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Capturing The Moment

With Gifts of Time and Talent, Simon Capell Offers Unique Lens on Philanthropy

By David Klein | Back to Table of Contents


More than a decade ago, Simon Capell and his wife, Judith, a pharmaceutical executive, left their native England for Raleigh after she took a two-year assignment here. Deciding to extend their stay, they eventually applied for green cards and became citizens in 2018.

Since enrolling daughters Savannah ’21 and Emily ’25 at Ravenscroft, Capell has volunteered his time and talent across the spectrum of the school’s parent opportunities, including as a member of DADS (Dads and Daughters & Sons) and, during the development of the curriculum, on the Lead From Here Parent Council. He has also served in critical leadership positions in Global Parent Ambassadors and the Fine Arts Association. His most visible contribution — as anyone who has enjoyed Ravenscroft’s coverage of fine arts performances can attest — is his striking photography, which he has generously shared with many campus groups and Ravenscroft Magazine. 

An accomplished professional photographer, Capell traces his passion for the art to his childhood. “I grew up with a father who developed black-and-whites on beautifully textured paper and even hand-colored some. Turning the pages of those albums were some of the most awe-inspiring times of my childhood,” he said.

Capell said he connected so naturally with Ravenscroft’s fine arts programs because of his daughters’ involvement in concerts and stage productions. He especially enjoys the challenge of photographing these dynamic spectacles.

“Because it’s real time, if you don’t capture it, it’s gone, like a sporting event,” he said. “You get that one chance to take the picture, trying to be as fast as you can while still trying to be as creative as you can.”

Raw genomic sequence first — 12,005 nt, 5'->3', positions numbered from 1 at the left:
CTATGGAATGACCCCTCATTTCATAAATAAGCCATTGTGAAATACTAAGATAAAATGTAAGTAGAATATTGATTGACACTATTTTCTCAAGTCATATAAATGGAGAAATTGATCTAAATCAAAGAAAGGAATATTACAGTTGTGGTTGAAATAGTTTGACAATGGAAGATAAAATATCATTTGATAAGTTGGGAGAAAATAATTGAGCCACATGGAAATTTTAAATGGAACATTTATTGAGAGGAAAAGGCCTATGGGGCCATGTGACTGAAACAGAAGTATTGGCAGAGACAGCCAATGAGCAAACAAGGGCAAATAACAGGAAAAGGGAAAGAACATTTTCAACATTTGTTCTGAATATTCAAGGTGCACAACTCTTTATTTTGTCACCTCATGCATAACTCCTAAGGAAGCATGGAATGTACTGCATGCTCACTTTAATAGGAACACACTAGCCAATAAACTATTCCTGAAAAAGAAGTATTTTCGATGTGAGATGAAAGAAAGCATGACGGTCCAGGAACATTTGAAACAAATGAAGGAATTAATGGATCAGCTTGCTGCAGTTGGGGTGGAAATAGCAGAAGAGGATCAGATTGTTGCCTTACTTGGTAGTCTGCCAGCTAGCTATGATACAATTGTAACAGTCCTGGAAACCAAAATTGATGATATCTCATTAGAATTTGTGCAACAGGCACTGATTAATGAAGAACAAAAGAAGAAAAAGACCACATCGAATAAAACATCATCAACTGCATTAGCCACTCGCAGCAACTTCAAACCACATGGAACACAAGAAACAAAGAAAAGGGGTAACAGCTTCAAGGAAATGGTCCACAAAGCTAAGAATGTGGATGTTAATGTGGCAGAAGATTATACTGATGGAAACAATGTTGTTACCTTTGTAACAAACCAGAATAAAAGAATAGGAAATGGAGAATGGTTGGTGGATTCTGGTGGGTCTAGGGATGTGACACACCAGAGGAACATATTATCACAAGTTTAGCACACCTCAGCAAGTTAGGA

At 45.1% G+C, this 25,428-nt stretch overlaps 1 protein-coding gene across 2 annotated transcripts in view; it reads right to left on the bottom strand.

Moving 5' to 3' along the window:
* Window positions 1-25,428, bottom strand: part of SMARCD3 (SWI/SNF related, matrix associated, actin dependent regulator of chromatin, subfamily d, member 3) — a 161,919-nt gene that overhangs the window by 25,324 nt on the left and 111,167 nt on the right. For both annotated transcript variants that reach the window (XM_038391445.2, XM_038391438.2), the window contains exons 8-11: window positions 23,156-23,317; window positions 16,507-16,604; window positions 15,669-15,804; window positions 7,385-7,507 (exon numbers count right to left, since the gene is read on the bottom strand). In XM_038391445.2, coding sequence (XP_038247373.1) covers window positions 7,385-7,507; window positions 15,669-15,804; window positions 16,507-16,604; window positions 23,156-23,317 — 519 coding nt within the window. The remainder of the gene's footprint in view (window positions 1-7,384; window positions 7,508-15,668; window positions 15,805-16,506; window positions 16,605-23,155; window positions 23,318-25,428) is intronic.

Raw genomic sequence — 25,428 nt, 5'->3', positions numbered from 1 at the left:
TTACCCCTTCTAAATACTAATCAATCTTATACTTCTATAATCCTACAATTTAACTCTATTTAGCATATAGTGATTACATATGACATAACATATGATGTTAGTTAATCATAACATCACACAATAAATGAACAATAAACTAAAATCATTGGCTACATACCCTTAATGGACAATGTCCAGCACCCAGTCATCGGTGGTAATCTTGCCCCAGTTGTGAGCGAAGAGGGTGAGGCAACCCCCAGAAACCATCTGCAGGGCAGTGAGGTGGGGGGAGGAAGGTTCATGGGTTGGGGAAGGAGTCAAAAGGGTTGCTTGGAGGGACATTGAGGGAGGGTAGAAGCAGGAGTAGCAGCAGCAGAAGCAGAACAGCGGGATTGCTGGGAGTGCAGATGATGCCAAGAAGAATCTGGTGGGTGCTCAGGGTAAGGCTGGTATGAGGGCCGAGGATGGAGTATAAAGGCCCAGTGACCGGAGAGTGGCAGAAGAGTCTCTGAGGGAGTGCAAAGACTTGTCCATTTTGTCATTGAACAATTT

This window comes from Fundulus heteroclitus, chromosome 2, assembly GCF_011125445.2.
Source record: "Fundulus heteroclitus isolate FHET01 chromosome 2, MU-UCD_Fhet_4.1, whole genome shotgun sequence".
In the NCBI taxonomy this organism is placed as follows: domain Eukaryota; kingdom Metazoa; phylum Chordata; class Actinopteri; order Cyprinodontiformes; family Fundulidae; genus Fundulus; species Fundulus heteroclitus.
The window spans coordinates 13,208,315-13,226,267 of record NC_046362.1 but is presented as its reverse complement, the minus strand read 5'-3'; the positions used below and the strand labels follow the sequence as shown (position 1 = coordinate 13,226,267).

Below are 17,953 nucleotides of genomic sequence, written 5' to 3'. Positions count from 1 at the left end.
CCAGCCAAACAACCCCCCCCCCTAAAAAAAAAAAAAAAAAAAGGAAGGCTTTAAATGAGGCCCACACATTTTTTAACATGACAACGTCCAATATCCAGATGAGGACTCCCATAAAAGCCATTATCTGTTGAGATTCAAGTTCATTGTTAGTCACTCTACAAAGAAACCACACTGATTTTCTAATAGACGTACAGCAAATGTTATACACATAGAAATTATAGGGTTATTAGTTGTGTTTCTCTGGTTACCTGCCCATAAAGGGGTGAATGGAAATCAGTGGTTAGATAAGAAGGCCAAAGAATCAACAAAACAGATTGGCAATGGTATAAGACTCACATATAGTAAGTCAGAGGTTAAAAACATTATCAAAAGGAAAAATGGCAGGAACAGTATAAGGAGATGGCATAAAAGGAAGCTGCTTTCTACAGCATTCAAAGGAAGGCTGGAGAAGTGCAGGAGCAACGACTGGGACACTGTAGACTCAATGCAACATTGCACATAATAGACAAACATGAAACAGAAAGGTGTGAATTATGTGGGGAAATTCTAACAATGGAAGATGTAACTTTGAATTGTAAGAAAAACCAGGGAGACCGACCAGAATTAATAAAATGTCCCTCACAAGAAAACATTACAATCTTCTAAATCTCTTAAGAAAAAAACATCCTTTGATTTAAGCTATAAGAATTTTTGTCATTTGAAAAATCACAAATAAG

Capell’s stunning images reflect the range and richness of Ravenscroft’s fine arts programs. We asked him to select five of his favorites and tell us about them.

From Lower School Ensembles Concert, Fall 2016 (Malachi Ogwangi ’24)

Sometimes in the moments before the concert starts, while people are getting settled, you can just catch somebody’s eye. They’ve been working up to this moment, and that to me is as much a part of the performance as the performance itself. It’s the moment when young artists are making their debut on the stage. Part of what fine arts does is it coaches the human being to be able to launch oneself as a person in front of others. Even if Malichi never plays the cello again, he will have more confidence standing up in a meeting or giving a presentation because of that moment.

From “Beauty and the Beast” dress rehearsal, Spring 2019 (Sammy Rivas ’19 and Shaurik Deshpande ’20)

It was an incredibly brightly colored show, but there was so much texture that to get it you had to drop the color. Why in the world — with all the beautiful color, characters in those gorgeous costumes —  would you choose a black-and-white photo? Anything can be a distraction. And sometimes even color can be a distraction.

From the All-Bands Concert, April 2019 (Taylor Hubbard ’19)

This was the performance just before Taylor graduated. It was a solo for him and really one of the most moving things I’ve ever heard the band play. This one to me showed the passion with which he was playing it and how much he cared that it was played right. 

From “Chicago” promotional campaign, Fall 2019 (Sarah Davenport ’21, Shaurik Deshpande ’20 and Elle Schantz ’20)

The Fine Arts Association wanted to create these publicity posters using our own students instead of generic ones cribbed from Hollywood posters. So all of these needed to be done long before the show was ready. As soon as we had costumes in and people had developed their character enough so they could live it, we went in before a rehearsal and set up some real hard light at ridiculous angles.